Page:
To begin with, Dr. Ghelawdewos exaggerates the roles of Tewodros and Yohannes as the builders of modern Ethiopia. Tewodros tried to unite Abyssinia and was partially successful in the beginning of his reign. His imagination of Ethiopia did not extend beyond the ancient Abyssinian territory with the kingdom of Shawa (Amhara) as its southern limit. Even Emperor Yohannes had limited influence on the non-Abyssinian parts of the Ethiopian Empire. He was not even interested in the peoples of the south, except for receiving his share of the spoils in the form of tributes from his vassal Menelik, the king of Shawa. The unification of Abyssinia itself was not ascertained when he died in 1889 (see Maps 1 & 2) . The largest part of what is now southern Ethiopia was conquered and colonized after his death (see Map 3).
Genocidal policies toward the Oromo people
Secondly, it is ridiculous to posit that the two emperors had sacrificed their lives for the Oromo people. Both Tewodros and Yohannes were sworn enemies of the northern Oromo – Wallo, Yejju and Rayya – who were the only branches of the Oromo nation in their reach. Tewodros attempted to cleanse them from what he imagined to be the Abyssinian territory including parts of Wallo. As many readers of this article may know, he even boasted to Queen Victoria of Great Britain saying in a letter,
“At my birth, God picked me up from the dust, gave me strength, raised me up, and by divine power I have chased away the Galla [Oromo]. The Turks, however, resist the will of God, and since they refuse to surrender the land of my fathers, I am going out to fight them.“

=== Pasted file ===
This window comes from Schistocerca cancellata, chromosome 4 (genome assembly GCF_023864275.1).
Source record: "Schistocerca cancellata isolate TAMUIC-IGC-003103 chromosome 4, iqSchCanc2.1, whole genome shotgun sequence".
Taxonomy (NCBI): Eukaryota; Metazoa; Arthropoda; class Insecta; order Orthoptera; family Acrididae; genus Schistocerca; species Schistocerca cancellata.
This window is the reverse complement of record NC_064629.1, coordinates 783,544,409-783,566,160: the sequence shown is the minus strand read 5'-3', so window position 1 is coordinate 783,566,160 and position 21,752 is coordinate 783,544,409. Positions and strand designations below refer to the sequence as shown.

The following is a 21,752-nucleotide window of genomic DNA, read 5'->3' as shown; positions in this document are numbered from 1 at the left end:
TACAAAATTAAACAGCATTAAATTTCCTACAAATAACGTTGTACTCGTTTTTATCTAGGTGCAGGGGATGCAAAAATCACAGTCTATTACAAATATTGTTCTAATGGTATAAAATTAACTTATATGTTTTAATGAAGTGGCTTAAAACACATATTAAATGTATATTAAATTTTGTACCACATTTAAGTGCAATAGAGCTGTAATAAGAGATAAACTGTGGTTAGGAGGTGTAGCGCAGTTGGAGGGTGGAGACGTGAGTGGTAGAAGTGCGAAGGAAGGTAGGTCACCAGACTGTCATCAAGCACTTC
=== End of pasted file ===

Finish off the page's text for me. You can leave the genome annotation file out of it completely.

Tewodros exaggerates his victory over the Oromo in the letter. In fact, what became his grave digger was his attempts to subdue the Wallo Oromo. He spent his last years in his fortress on the Maqdala hills which he called “this heathen spot” in Wallo besieged by the armies of the Queen Warqitu the ruler of Wallo.
Evidently, Tewodros was not engaged in the unification the Abyssinians but also in cleansing the Oromo from it. Chris Prouty notes that Tewodros had, in 1865, mutilated 25 relatives of Warqituu, the Queen of Wallo Oromo, including her eldest son by cutting off their hands and feet and then throwing them down from a cliff to die in agony.  It is important to note here that amputation was not limited to prisoners or to the Oromo but to all those who resisted his rule. However, as Bahru Zewde has noted, “Tewdros matched the fierce resistance of the Wallo people with a ruthless policy of terror, marked by the amputation of limbs that was to become proverbial.” He was a sworn enemy of the northern Oromo until the last hour of his life. Asmé wrote that in 1868, having released the English prisoners, Shawa prisoners and Gojjam prisoners….Tewodros threw the rest of the Ethiopian balabbat and Wallo balabbatoch “who numbered more than 500” by throwing them “down the precipice of Maqdala after having shot each of them with a bullet” some hours before he committed suicide.
Yohannes had a policy which was similar to that of Tewodros. A Christian fundamentalist, he acted fanatically intolerant towards Islam, particularly the northern Oromo. He used all means in the imperial toolkit – forced conversion, vicious slaughter of large numbers of people and deportation – against them. Immediately after taking power in 1872, he adopted a policy of forced religious conversion and cultural assimilation to eliminate the Muslim ‘threat’. In a decree issued in 1878 at Boru Meda in the middle of the Wallo territory, he declared: “If you wish to live in peace preserving your belongings, become Christians.” To implement his policy, he set out baptizing the northern Oromo by force and viciously “exterminating those who refused.” Those who would not convert “were offered only the unenviable choice of leaving Yohannes’s dominions.”